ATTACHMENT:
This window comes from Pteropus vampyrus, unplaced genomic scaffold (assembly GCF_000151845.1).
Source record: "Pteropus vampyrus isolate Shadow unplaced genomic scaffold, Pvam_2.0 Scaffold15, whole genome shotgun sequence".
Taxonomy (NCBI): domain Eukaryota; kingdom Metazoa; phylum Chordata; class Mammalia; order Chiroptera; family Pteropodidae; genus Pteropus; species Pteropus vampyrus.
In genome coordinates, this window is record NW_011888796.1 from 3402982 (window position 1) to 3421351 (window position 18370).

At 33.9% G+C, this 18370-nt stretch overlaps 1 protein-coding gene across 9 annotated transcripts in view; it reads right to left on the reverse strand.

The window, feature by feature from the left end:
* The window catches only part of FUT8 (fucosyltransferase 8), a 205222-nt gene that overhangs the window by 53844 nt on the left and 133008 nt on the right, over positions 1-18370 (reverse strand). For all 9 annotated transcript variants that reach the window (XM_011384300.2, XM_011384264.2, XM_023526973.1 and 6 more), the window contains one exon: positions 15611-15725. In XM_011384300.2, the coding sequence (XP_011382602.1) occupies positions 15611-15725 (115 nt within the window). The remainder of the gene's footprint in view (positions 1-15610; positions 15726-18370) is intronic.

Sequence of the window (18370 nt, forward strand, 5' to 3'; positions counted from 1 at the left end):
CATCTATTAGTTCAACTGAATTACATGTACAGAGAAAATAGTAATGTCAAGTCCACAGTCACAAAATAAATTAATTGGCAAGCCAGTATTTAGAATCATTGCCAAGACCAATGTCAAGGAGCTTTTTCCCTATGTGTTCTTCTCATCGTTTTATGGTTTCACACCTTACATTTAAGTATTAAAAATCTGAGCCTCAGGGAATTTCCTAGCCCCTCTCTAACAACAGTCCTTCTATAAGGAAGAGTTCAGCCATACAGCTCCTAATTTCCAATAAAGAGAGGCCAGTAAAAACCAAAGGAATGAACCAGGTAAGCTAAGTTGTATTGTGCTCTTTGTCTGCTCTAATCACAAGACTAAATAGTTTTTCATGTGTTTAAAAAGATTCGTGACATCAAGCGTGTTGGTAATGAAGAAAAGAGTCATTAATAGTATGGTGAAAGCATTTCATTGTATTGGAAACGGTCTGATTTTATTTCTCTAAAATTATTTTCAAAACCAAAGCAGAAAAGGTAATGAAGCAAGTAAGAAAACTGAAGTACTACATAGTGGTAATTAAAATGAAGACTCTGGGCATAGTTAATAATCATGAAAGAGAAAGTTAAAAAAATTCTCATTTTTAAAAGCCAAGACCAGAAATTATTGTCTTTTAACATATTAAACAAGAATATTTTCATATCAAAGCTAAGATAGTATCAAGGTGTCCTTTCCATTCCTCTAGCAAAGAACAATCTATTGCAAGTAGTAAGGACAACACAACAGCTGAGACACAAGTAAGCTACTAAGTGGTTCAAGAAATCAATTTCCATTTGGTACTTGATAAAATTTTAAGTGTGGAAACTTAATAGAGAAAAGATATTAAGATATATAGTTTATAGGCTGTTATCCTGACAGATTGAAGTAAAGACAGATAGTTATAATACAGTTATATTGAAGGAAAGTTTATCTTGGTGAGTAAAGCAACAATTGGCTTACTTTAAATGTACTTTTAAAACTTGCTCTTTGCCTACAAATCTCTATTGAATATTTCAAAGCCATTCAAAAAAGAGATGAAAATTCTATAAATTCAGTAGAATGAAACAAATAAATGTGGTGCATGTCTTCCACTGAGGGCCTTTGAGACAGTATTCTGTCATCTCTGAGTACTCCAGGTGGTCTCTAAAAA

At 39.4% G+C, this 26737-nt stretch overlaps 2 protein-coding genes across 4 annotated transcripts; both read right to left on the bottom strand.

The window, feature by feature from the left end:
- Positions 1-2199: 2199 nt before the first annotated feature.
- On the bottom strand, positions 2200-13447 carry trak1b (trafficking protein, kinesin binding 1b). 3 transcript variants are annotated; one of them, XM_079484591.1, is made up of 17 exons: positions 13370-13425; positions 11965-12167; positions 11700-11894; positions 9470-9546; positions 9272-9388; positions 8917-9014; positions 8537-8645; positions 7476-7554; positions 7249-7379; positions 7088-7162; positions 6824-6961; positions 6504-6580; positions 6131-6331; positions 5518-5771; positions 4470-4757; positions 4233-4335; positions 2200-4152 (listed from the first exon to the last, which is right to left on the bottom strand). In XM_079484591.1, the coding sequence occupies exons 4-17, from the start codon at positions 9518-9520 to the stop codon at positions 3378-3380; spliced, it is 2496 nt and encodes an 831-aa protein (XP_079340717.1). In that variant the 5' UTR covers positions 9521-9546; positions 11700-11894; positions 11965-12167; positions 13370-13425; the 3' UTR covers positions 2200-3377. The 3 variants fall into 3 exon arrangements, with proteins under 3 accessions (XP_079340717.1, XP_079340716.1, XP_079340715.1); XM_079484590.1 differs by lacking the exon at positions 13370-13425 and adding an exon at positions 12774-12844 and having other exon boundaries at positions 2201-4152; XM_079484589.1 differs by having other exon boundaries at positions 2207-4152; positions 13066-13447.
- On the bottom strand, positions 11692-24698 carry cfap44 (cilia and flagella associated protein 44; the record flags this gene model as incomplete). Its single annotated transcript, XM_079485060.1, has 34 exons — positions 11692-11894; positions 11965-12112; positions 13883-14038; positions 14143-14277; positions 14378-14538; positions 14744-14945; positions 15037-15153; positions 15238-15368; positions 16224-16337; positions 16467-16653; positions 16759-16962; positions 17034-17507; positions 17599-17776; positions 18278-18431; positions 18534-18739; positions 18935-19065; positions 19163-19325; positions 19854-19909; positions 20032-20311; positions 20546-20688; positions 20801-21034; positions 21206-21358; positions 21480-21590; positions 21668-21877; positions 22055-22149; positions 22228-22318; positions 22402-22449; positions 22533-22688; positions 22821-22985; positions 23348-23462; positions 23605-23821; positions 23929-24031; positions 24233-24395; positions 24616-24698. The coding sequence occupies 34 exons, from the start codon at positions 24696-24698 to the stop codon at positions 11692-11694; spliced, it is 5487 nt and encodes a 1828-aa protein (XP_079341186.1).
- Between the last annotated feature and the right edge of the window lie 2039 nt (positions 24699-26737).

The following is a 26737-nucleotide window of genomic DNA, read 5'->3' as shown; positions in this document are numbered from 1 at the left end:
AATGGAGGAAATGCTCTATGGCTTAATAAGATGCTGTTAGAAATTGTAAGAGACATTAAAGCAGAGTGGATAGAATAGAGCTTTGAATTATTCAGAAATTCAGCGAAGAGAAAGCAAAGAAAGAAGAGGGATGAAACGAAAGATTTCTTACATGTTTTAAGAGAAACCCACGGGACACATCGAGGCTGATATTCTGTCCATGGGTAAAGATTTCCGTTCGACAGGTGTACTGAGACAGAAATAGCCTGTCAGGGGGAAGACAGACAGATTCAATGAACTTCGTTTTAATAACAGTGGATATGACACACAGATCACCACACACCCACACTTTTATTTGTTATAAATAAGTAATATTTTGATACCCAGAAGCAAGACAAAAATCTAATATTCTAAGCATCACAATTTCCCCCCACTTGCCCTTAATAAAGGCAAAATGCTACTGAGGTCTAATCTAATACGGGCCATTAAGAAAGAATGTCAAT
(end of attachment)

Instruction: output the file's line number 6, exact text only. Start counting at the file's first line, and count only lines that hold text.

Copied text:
The window, feature by feature from the left end: